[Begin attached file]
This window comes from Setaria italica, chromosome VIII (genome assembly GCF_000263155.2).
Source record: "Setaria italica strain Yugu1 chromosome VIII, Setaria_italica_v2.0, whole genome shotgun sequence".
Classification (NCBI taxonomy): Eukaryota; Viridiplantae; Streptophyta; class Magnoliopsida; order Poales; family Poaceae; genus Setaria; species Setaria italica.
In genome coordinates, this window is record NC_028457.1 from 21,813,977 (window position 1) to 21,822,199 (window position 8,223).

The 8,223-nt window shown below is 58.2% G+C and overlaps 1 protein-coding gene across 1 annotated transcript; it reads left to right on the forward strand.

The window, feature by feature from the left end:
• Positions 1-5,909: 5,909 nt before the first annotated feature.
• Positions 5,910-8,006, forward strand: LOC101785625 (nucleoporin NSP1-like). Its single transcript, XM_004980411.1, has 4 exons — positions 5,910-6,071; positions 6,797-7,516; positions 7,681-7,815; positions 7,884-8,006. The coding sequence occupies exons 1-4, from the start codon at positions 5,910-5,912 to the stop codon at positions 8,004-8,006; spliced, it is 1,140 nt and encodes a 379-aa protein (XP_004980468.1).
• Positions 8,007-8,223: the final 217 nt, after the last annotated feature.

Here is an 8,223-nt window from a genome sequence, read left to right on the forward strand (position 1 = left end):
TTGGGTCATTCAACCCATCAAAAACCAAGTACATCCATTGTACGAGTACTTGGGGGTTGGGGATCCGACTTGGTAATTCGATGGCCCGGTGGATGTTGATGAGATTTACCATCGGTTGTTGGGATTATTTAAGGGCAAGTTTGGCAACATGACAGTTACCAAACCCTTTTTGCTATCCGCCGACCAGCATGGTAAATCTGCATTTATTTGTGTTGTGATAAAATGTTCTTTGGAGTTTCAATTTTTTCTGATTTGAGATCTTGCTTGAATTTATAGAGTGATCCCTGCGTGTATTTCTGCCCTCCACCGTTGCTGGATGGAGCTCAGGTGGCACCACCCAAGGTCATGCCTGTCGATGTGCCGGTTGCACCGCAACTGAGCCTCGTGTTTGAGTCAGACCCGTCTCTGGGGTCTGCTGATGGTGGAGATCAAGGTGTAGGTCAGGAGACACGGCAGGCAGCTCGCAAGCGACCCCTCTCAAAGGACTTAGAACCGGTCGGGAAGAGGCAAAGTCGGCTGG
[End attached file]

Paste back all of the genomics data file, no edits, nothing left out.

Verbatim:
This window comes from Setaria italica, chromosome VIII (genome assembly GCF_000263155.2).
Source record: "Setaria italica strain Yugu1 chromosome VIII, Setaria_italica_v2.0, whole genome shotgun sequence".
Classification (NCBI taxonomy): Eukaryota; Viridiplantae; Streptophyta; class Magnoliopsida; order Poales; family Poaceae; genus Setaria; species Setaria italica.
In genome coordinates, this window is record NC_028457.1 from 21,813,977 (window position 1) to 21,822,199 (window position 8,223).

The 8,223-nt window shown below is 58.2% G+C and overlaps 1 protein-coding gene across 1 annotated transcript; it reads left to right on the forward strand.

The window, feature by feature from the left end:
• Positions 1-5,909: 5,909 nt before the first annotated feature.
• Positions 5,910-8,006, forward strand: LOC101785625 (nucleoporin NSP1-like). Its single transcript, XM_004980411.1, has 4 exons — positions 5,910-6,071; positions 6,797-7,516; positions 7,681-7,815; positions 7,884-8,006. The coding sequence occupies exons 1-4, from the start codon at positions 5,910-5,912 to the stop codon at positions 8,004-8,006; spliced, it is 1,140 nt and encodes a 379-aa protein (XP_004980468.1).
• Positions 8,007-8,223: the final 217 nt, after the last annotated feature.

Here is an 8,223-nt window from a genome sequence, read left to right on the forward strand (position 1 = left end):
TTGGGTCATTCAACCCATCAAAAACCAAGTACATCCATTGTACGAGTACTTGGGGGTTGGGGATCCGACTTGGTAATTCGATGGCCCGGTGGATGTTGATGAGATTTACCATCGGTTGTTGGGATTATTTAAGGGCAAGTTTGGCAACATGACAGTTACCAAACCCTTTTTGCTATCCGCCGACCAGCATGGTAAATCTGCATTTATTTGTGTTGTGATAAAATGTTCTTTGGAGTTTCAATTTTTTCTGATTTGAGATCTTGCTTGAATTTATAGAGTGATCCCTGCGTGTATTTCTGCCCTCCACCGTTGCTGGATGGAGCTCAGGTGGCACCACCCAAGGTCATGCCTGTCGATGTGCCGGTTGCACCGCAACTGAGCCTCGTGTTTGAGTCAGACCCGTCTCTGGGGTCTGCTGATGGTGGAGATCAAGGTGTAGGTCAGGAGACACGGCAGGCAGCTCGCAAGCGACCCCTCTCAAAGGACTTAGAACCGGTCGGGAAGAGGCAAAGTCGGCTGG